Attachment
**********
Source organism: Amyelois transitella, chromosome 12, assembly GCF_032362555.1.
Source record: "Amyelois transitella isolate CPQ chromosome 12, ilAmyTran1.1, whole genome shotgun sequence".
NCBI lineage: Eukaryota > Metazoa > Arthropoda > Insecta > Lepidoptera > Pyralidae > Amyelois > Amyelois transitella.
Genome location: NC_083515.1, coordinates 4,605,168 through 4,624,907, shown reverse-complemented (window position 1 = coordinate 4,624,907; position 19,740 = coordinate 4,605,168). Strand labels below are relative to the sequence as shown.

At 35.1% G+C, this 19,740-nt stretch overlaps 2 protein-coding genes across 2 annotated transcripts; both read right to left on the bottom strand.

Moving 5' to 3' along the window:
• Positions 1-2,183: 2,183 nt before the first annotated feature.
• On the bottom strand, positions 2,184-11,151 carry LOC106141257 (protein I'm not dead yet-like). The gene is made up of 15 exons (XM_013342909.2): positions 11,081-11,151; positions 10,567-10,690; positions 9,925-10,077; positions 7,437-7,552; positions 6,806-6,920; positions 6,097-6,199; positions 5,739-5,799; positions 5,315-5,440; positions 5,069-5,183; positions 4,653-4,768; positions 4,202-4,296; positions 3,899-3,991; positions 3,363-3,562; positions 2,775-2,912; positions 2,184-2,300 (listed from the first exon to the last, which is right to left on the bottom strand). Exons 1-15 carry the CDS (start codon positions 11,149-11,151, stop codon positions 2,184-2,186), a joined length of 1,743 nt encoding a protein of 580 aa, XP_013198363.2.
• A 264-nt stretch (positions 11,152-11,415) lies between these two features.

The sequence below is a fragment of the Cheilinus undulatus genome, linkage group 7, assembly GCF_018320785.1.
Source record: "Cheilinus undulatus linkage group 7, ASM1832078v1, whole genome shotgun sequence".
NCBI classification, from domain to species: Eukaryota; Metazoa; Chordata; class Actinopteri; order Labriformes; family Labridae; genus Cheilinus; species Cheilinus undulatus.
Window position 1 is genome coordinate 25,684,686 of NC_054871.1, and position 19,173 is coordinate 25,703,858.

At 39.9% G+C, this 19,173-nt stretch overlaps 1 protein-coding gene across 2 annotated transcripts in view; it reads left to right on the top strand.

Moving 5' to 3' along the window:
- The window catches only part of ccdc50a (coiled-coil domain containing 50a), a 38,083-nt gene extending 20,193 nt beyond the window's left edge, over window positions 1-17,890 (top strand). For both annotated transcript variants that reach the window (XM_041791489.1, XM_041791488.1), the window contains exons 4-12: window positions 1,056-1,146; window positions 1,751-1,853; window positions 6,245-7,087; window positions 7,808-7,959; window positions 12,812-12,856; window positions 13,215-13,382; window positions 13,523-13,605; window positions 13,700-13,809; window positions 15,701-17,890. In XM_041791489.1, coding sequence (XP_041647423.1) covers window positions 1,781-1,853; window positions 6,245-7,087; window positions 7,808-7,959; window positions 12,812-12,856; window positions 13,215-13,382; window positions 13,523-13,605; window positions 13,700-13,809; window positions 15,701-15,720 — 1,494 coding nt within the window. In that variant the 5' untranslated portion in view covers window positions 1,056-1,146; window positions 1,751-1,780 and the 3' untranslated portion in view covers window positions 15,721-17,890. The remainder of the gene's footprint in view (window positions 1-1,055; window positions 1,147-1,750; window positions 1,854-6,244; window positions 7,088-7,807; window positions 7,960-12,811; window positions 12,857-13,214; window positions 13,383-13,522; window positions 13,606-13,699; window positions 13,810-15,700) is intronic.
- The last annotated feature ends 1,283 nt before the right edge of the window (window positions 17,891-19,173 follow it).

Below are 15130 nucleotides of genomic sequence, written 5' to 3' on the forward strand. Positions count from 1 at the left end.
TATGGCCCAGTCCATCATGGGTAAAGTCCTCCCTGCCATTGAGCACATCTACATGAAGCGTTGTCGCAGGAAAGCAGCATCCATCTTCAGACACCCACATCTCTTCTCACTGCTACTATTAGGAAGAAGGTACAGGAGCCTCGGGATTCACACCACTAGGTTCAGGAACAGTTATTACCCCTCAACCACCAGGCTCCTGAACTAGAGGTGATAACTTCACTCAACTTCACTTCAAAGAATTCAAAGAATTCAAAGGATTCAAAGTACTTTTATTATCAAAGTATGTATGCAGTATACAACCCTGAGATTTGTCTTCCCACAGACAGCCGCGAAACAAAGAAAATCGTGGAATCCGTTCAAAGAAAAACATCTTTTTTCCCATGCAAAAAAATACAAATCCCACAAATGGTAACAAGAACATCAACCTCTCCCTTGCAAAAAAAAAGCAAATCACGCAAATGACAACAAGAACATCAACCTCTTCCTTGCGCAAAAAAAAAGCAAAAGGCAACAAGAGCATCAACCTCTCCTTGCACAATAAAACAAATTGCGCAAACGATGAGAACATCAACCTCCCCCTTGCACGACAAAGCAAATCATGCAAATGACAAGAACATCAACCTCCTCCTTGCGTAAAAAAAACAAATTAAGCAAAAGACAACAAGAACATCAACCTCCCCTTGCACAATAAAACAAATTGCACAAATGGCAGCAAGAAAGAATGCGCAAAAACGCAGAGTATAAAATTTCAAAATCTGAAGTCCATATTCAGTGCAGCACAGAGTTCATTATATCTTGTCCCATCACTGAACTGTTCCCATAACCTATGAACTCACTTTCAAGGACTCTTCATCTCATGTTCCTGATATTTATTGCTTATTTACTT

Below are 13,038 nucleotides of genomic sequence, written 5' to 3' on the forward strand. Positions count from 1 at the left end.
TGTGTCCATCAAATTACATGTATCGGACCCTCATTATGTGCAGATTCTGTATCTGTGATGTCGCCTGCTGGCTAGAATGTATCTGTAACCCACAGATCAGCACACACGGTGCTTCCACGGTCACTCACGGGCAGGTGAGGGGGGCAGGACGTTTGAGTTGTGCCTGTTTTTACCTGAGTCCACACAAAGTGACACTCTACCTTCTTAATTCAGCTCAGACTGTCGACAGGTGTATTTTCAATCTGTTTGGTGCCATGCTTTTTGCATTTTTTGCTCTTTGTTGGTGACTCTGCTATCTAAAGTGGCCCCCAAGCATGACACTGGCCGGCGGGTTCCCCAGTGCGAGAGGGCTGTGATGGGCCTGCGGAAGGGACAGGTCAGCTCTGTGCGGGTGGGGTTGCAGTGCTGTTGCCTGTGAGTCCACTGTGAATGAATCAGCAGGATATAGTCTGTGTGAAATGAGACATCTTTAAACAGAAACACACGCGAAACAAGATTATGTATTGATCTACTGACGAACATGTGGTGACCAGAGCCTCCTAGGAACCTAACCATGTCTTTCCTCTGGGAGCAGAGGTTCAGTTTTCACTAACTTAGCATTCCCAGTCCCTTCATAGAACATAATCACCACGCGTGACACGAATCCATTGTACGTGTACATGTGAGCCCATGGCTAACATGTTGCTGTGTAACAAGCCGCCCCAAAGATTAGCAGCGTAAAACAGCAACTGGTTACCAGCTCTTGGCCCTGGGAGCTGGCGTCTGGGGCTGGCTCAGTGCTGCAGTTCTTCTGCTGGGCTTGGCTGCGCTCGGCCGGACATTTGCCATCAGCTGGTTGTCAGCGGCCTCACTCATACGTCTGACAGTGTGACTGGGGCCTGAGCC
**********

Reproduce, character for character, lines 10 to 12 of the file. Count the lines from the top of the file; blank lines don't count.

The sequence below is a fragment of the Cheilinus undulatus genome, linkage group 7, assembly GCF_018320785.1.
Source record: "Cheilinus undulatus linkage group 7, ASM1832078v1, whole genome shotgun sequence".
NCBI classification, from domain to species: Eukaryota; Metazoa; Chordata; class Actinopteri; order Labriformes; family Labridae; genus Cheilinus; species Cheilinus undulatus.